These avenues for exploration and learning from queer “siblings” constituted an alternative family dynamic, wherein Rajinder could interact with people like himself, as well as other members of the community. “The world opened up. There was a vista, a diversity, a range beyond just being gay or lesbian. And then it was almost like technicolour happened in front of you; you saw the world through colour and through different personalities and people,” he recalls. “So it was partly you seeing yourself – that important moment of representation – but actually seeing diverse representation in others as well.”
In this sense, Rajinder considers the get-togethers as a “haven” for young people of South Asian origin who deviated from traditional expectations of them. “They were safe spaces. They were spaces of growing up, of gathering experiences and knowledge, and of experimentation as well, trying out new things,” he reflects.
Like Ejel and Rajinder, London-based activist Sabrina Qureshi also came of age at the turn of the decade, coinciding with this culture of queer gatherings within the home. As a young British Asian lesbian, she found comfort and companionship at ‘blues’ – events run in the houses of women of Caribbean and African descent, cleared out and opened up for the occasion. She recalls food and drinks being served as people danced, with entry on a pay-as-you-feel basis. The impact of these functions has been lasting for Sabrina and her peers. “It was more of a movement than just a house party,” she says. “It meant that women formed relationships and knew each other.” Indeed, she still treasures friendships made within these spaces 30 years on. “It was empowering seeing all these strong women around.”
As she got older, Sabrina attended larger queer South Asian events such as Club Kali, Club Asia and Shakti. Set up in 1995 and still in existence today, Club Kali was created to uphold the safe community spirit of the house parties but in a public venue with DJs, lights and drag queens. Like the blues, the space was shared with their Black counterparts, whilst reggae and ragga complemented classic sounds from the Indian subcontinent. “I wasn’t really brought up with Bhangra or Asian music,” Sabrina says. “But when you get estranged from your own culture once you’ve come out as gay, just hearing Hindi or Urdu in the songs… it was lovely.”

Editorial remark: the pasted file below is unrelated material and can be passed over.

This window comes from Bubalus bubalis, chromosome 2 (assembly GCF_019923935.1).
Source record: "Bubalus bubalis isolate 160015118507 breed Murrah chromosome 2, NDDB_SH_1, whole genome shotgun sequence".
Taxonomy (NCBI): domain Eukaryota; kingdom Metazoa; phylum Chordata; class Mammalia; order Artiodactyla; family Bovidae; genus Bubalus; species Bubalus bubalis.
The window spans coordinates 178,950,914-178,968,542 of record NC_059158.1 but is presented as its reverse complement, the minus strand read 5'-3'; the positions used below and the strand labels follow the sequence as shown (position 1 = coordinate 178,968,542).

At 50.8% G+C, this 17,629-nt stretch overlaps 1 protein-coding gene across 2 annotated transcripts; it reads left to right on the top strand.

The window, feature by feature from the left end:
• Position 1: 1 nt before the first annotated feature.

Seeing people wearing saris and shalwar kameez in a club setting without being exoticised or held to gender standards was “affirming” for Sabrina: it was a space where you could “just be”. This sentiment is echoed by Rajinder, who also regularly attended nights like Club Kali in his twenties: “they were our spaces. They were safe, we didn’t have to writhe for our music to be played and we didn’t have to worry about racism. There was also the idea of being able to have that club space, the whole club space… it wasn’t like you were a fringe or just an hour getaway slot, it was your space and it was a space that was shaped by the community.” These events still exist, but many operate on new terms: the explosion of Bollywood in the early 2000s meant that the dancefloors have since attracted increasing numbers of white “tourists”, whilst newer nights like Hungama retain their South Asian music focus but are open to all.
Though the nature and frequency of these parties have shifted, they were formative for a generation of young people who occupied a liminal position between gay and South Asian circles. Alongside the house gatherings, these tailor-made spaces fostered self-expression and forged connections between members of the community. And the impact of them continues to resonate, as Sabrina’s lasting friendships, Rajinder’s academic research and Ejel’s subsequent activism show. “It all goes back to those years,” Ejel says of the era he partied in. “The people I met are unfortunately no longer with us, but they will live on. That’s why I do what I do, in their memory. They were people who didn’t have a voice.”